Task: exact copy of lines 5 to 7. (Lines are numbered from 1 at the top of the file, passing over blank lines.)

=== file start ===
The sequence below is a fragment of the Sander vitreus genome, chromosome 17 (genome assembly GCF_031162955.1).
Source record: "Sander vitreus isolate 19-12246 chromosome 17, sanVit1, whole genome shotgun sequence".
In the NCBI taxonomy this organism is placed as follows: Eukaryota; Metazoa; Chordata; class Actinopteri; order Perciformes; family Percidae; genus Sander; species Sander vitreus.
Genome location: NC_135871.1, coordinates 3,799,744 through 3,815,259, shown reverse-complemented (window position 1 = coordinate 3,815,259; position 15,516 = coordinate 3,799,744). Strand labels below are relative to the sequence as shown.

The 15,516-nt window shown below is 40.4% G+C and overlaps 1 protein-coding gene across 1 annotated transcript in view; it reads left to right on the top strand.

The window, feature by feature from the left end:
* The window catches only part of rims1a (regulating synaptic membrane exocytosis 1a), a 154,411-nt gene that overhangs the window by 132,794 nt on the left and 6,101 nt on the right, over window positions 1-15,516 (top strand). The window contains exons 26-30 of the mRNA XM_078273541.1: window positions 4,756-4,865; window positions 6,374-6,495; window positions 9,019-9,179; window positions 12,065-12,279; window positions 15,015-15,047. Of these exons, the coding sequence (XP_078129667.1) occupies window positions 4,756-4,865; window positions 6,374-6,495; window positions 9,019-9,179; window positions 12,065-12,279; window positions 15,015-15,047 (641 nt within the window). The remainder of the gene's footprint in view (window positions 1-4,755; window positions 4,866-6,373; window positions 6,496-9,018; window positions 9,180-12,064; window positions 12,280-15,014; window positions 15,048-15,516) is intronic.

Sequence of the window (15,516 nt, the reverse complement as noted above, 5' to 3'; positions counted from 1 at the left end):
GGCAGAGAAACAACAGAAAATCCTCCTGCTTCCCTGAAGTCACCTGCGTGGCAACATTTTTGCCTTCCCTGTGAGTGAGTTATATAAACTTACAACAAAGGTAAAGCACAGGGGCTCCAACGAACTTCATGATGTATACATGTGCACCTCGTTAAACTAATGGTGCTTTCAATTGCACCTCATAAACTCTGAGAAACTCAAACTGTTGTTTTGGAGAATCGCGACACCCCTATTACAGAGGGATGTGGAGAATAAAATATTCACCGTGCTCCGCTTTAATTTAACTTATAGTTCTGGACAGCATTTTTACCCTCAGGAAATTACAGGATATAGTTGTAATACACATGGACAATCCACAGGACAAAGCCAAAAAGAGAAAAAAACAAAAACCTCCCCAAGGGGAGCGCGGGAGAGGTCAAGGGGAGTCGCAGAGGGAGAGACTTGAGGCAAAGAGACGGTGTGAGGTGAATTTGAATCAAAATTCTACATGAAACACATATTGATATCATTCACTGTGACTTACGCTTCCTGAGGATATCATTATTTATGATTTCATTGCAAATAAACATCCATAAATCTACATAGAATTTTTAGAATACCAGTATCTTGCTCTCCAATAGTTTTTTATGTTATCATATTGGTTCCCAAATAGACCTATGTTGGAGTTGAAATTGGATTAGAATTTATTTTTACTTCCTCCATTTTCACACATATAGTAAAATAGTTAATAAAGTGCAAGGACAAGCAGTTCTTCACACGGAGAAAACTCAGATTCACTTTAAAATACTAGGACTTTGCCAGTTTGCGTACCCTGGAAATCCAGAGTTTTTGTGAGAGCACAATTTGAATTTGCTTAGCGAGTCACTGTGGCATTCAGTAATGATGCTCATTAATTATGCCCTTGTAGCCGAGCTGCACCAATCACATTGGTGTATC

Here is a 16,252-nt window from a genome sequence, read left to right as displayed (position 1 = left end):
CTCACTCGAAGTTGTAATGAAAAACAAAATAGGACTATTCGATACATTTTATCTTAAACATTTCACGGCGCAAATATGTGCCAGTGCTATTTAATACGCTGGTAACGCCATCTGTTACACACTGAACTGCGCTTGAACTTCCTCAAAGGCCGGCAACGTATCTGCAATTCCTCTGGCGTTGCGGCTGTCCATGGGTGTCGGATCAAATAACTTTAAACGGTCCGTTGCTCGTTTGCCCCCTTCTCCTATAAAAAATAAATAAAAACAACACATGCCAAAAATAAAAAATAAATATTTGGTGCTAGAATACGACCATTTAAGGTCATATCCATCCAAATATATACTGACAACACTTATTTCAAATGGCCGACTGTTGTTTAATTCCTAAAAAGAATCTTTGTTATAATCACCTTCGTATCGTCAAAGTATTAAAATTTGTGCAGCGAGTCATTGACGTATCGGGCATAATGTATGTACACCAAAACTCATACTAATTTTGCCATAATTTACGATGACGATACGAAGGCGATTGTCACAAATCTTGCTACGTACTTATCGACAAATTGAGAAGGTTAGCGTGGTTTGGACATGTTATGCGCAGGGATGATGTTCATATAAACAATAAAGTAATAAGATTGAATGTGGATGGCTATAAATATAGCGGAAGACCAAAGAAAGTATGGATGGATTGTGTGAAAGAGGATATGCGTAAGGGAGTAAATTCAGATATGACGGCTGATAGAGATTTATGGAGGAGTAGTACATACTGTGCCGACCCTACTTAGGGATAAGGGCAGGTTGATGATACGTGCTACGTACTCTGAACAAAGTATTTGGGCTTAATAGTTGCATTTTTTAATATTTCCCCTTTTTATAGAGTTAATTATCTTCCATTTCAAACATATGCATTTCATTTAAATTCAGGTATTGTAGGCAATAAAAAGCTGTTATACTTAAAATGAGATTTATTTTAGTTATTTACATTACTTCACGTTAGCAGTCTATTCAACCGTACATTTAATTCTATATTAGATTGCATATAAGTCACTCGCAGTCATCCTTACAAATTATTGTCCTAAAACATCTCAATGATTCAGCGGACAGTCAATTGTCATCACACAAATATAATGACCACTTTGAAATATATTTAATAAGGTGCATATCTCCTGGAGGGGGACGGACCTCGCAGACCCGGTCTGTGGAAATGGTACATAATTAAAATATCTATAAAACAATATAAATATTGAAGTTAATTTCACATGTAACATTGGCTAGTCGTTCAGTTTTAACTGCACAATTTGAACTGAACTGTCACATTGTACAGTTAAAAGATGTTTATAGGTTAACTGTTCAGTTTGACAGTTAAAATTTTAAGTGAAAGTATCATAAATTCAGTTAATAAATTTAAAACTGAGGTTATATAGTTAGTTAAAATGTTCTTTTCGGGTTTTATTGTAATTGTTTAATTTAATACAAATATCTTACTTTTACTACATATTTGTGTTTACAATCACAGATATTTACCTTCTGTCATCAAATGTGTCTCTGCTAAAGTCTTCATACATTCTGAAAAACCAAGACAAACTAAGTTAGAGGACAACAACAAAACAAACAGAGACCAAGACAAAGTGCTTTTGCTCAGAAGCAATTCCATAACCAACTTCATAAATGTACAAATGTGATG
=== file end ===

The 15,516-nt window shown below is 40.4% G+C and overlaps 1 protein-coding gene across 1 annotated transcript in view; it reads left to right on the top strand.

The window, feature by feature from the left end:
* The window catches only part of rims1a (regulating synaptic membrane exocytosis 1a), a 154,411-nt gene that overhangs the window by 132,794 nt on the left and 6,101 nt on the right, over window positions 1-15,516 (top strand). The window contains exons 26-30 of the mRNA XM_078273541.1: window positions 4,756-4,865; window positions 6,374-6,495; window positions 9,019-9,179; window positions 12,065-12,279; window positions 15,015-15,047. Of these exons, the coding sequence (XP_078129667.1) occupies window positions 4,756-4,865; window positions 6,374-6,495; window positions 9,019-9,179; window positions 12,065-12,279; window positions 15,015-15,047 (641 nt within the window). The remainder of the gene's footprint in view (window positions 1-4,755; window positions 4,866-6,373; window positions 6,496-9,018; window positions 9,180-12,064; window positions 12,280-15,014; window positions 15,048-15,516) is intronic.